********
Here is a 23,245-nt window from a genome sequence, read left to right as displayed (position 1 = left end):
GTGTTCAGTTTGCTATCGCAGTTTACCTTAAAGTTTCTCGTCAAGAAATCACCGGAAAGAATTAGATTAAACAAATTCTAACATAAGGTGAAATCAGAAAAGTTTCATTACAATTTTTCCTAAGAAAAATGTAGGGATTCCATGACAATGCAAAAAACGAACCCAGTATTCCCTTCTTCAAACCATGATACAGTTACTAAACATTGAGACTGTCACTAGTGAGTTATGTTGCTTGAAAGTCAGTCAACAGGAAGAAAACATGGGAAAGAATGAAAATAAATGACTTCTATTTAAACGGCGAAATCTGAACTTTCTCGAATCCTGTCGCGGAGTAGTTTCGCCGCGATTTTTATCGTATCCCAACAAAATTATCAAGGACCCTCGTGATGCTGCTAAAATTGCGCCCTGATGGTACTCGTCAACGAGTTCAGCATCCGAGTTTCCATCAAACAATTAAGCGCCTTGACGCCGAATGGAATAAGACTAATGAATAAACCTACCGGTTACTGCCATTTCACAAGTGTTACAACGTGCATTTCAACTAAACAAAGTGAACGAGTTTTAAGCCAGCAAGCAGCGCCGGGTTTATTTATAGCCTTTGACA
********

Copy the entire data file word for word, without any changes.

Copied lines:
Here is a 23,245-nt window from a genome sequence, read left to right as displayed (position 1 = left end):
GTGTTCAGTTTGCTATCGCAGTTTACCTTAAAGTTTCTCGTCAAGAAATCACCGGAAAGAATTAGATTAAACAAATTCTAACATAAGGTGAAATCAGAAAAGTTTCATTACAATTTTTCCTAAGAAAAATGTAGGGATTCCATGACAATGCAAAAAACGAACCCAGTATTCCCTTCTTCAAACCATGATACAGTTACTAAACATTGAGACTGTCACTAGTGAGTTATGTTGCTTGAAAGTCAGTCAACAGGAAGAAAACATGGGAAAGAATGAAAATAAATGACTTCTATTTAAACGGCGAAATCTGAACTTTCTCGAATCCTGTCGCGGAGTAGTTTCGCCGCGATTTTTATCGTATCCCAACAAAATTATCAAGGACCCTCGTGATGCTGCTAAAATTGCGCCCTGATGGTACTCGTCAACGAGTTCAGCATCCGAGTTTCCATCAAACAATTAAGCGCCTTGACGCCGAATGGAATAAGACTAATGAATAAACCTACCGGTTACTGCCATTTCACAAGTGTTACAACGTGCATTTCAACTAAACAAAGTGAACGAGTTTTAAGCCAGCAAGCAGCGCCGGGTTTATTTATAGCCTTTGACA